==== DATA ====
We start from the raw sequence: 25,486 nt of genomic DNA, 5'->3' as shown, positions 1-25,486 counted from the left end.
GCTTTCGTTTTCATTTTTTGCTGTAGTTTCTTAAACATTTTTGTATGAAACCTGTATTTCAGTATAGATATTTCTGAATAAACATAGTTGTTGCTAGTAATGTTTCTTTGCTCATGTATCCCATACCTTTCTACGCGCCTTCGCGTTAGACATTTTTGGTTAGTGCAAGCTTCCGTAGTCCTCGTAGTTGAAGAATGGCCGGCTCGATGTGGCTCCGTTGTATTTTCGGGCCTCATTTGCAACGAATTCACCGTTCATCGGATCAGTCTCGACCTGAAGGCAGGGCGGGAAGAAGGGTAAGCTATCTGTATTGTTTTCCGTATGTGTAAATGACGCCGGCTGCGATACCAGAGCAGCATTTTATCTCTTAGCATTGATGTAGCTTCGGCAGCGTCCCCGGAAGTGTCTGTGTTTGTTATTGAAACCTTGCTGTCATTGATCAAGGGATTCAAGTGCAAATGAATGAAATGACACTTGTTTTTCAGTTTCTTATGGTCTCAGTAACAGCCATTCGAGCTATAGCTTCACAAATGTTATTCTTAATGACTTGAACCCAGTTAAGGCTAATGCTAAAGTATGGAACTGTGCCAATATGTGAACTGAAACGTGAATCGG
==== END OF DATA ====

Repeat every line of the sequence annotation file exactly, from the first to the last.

We start from the raw sequence: 25,486 nt of genomic DNA, 5'->3' as shown, positions 1-25,486 counted from the left end.
GCTTTCGTTTTCATTTTTTGCTGTAGTTTCTTAAACATTTTTGTATGAAACCTGTATTTCAGTATAGATATTTCTGAATAAACATAGTTGTTGCTAGTAATGTTTCTTTGCTCATGTATCCCATACCTTTCTACGCGCCTTCGCGTTAGACATTTTTGGTTAGTGCAAGCTTCCGTAGTCCTCGTAGTTGAAGAATGGCCGGCTCGATGTGGCTCCGTTGTATTTTCGGGCCTCATTTGCAACGAATTCACCGTTCATCGGATCAGTCTCGACCTGAAGGCAGGGCGGGAAGAAGGGTAAGCTATCTGTATTGTTTTCCGTATGTGTAAATGACGCCGGCTGCGATACCAGAGCAGCATTTTATCTCTTAGCATTGATGTAGCTTCGGCAGCGTCCCCGGAAGTGTCTGTGTTTGTTATTGAAACCTTGCTGTCATTGATCAAGGGATTCAAGTGCAAATGAATGAAATGACACTTGTTTTTCAGTTTCTTATGGTCTCAGTAACAGCCATTCGAGCTATAGCTTCACAAATGTTATTCTTAATGACTTGAACCCAGTTAAGGCTAATGCTAAAGTATGGAACTGTGCCAATATGTGAACTGAAACGTGAATCGG